I really enjoyed Paul David Tripp’s book, Lead: 12 Gospel Principles for Leadership in the Church. There were a lot of good takeaways. Here are some of my highlights but you should read the book for yourself, especially if you are in church leadership.
“The gospel of Jesus Christ is meant to be your life hermeneutic, that is, the means by which you understand and make sense of life” (Paul David Tripp, Lead, p. 12).
“Every human being is a meaning maker, a theologian, a philosopher, or an anthropologist, always taking things apart to understand what they mean. As a ministry leader, you are doing theological work not just when you preach, teach, or lead but also in the ways that you think about yourself, understand your ministry, and relate to fellow leaders” (Tripp, Lead, p. 12).
“If sin blinds, and it does, and if sin still remains in us, and it does, then, even as ministry leaders, there are pockets of spiritual blindness in us. So it is vital that we all forsake the thought that no one knows us better than we know ourselves. If there are places where we still suffer from spiritual blindness, then there are inaccuracies in the way we see ourselves and interpret our words and behavior. If, as a leader, you deny the possibility of personal spiritual blindness and trust the accuracy of your self-view, you are not humbly open and approachable to fellow leaders whom God has placed near you to help you see what you won’t see on your own” (Tripp, Lead, pp. 67-68).
“Leaders must push the gifts of others forward, willing to listen and willing to submit to the wisdom of others who are gifted in ways that they are not. Humble leaders surround themselves not with ministry clones but with leaders who have gifts that they do not and are therefore smart in ways they are not and strong in areas they are weak. This kind of community will always produce a quality and longevity of fruit that won’t ever be produced by a domineering leader” (p. 75).
“Every leader needs to be the object of ongoing discipleship, every leader needs at moments to be confronted, every leader needs the comforts of the gospel, every leader needs help to see what he would not see on his own, and every leader needs to be granted the love and encouragement to deal with the artifacts of the old self that are still within him. If this is so, then we cannot be so busy envisioning, designing, maintaining, evaluating, and reengineering ministry that we have little time to care for the souls of the ones who are leading this gospel work. A spiritually healthy leadership community participates in the ongoing personal spiritual growth of each one of its members” (p. 86).
“A leader whose heart has been captured by other things doesn’t forsake ministry to pursue those other things; he uses ministry position, power, authority, and trust to get those things. Every leadership community needs to understand that ministry can be the vehicle for pursuing a whole host of idolatries. In this way, ministry leadership is war, and we cannot approach it with the passivity of peacetime assumptions” (pp. 109-110).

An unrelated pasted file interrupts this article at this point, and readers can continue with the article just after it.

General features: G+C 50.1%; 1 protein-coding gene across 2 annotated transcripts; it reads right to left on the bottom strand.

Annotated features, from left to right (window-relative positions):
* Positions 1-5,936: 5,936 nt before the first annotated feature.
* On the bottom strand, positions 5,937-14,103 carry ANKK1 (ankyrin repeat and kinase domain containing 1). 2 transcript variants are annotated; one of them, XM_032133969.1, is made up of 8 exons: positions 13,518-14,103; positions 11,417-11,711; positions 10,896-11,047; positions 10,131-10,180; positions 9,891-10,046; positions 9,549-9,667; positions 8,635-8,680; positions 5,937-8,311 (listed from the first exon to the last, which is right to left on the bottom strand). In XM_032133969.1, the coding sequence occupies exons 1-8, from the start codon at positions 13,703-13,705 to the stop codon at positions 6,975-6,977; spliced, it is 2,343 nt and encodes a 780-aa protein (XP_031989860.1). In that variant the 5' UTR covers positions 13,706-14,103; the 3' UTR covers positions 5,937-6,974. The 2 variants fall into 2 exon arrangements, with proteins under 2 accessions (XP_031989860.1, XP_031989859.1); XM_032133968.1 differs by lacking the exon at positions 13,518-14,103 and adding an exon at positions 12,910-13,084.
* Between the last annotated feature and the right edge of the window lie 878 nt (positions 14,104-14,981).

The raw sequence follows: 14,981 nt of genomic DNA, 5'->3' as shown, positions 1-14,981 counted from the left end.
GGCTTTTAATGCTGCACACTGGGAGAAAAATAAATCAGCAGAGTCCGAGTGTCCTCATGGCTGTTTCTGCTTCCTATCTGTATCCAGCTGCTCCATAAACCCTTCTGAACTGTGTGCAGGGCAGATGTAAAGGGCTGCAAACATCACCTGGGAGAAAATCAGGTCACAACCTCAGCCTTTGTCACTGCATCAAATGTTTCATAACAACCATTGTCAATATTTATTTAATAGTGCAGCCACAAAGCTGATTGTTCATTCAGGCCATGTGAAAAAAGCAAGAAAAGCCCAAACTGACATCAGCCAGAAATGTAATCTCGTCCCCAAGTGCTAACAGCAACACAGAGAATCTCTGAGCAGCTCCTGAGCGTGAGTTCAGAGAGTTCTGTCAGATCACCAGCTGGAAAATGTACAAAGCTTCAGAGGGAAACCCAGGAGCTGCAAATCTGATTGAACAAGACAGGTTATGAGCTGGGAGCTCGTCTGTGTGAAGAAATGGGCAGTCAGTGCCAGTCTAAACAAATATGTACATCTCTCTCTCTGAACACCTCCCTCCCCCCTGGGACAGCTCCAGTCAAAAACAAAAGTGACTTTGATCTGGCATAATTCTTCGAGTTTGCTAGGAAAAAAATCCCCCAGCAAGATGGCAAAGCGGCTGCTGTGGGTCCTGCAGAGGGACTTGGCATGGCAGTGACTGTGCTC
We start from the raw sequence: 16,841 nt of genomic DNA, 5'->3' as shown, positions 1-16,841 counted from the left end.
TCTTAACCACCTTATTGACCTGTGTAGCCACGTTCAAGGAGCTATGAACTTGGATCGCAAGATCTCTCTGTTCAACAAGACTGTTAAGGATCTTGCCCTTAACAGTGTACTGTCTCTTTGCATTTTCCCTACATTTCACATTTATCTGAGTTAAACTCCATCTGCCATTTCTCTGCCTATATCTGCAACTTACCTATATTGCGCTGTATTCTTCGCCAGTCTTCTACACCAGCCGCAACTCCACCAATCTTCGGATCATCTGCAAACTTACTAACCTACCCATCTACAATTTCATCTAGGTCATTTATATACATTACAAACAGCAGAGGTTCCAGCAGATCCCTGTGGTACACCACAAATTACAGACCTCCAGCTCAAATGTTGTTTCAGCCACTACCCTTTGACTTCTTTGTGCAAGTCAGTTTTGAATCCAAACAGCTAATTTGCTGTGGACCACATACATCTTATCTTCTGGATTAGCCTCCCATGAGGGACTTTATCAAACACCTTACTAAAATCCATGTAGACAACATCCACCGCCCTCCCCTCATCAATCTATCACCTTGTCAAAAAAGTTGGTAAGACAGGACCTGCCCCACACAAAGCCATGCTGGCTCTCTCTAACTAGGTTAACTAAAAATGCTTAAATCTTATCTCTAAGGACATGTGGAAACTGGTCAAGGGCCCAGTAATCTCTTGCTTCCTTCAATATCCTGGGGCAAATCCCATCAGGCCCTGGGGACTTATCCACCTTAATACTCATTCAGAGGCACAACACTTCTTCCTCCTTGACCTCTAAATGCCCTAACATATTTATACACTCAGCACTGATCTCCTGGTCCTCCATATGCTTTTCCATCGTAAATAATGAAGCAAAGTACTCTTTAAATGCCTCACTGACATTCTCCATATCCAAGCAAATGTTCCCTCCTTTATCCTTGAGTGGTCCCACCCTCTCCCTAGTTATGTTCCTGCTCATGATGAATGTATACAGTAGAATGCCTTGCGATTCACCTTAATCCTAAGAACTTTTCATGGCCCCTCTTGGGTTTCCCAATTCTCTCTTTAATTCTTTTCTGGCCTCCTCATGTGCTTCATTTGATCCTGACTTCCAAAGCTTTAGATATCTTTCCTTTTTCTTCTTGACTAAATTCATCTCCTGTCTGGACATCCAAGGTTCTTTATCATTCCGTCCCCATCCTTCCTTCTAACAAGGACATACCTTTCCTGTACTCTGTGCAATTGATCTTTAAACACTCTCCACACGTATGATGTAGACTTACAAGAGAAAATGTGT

“If ministry leadership is your identity, then Christ isn’t… Ministry leadership identity produces fear and anxiety and will never produce the humility and courage that come with identity in Christ. Looking horizontally, as a leader, for your identity, meaning, purpose, and internal sense of well-being asks people, places, and position to do for you what only your Messiah can do. This will produce either pride in success or fear of failure but never the kind of humility and courage of heart that results in humble, willing, confessing approachability. Ministry as a source of identity will never result in healthy gospel-shaped relationships in your leadership community, the kind of relationships in which candor is encouraged, confession is greeted with grace, and bonds of love, appreciation, affection, understanding, and respect grow strong” (p. 156).
“If identity in ministry is a battleground for every ministry leader, and if the exchange from identity in Christ to identity in ministry is often subtle and usually takes place over an extended period of time, then it is important to identify some of the symptoms you will see when a leader is looking to get from his ministry leadership what he was meant to get from Christ” (p. 168).
“Because of the dynamic of spiritual blindness, we don’t always see ourselves with accuracy, so we all need instruments of seeing to help us. We must not let ourselves think that we’re grace graduates or that no one knows us better than we know ourselves. Because we as leaders have been welcomed by God’s grace, we can be humble and approachable, thereby protected and able to grow” (p. 204).
“If we are not living with the presence and glory of God always in focus and always as the primary motivator of all we say and do, what we say and do will be driven by the glory of self. Every human being is glory oriented, because that orientation is meant to drive us to God. So we are all always living for some type of glory” (p. 214).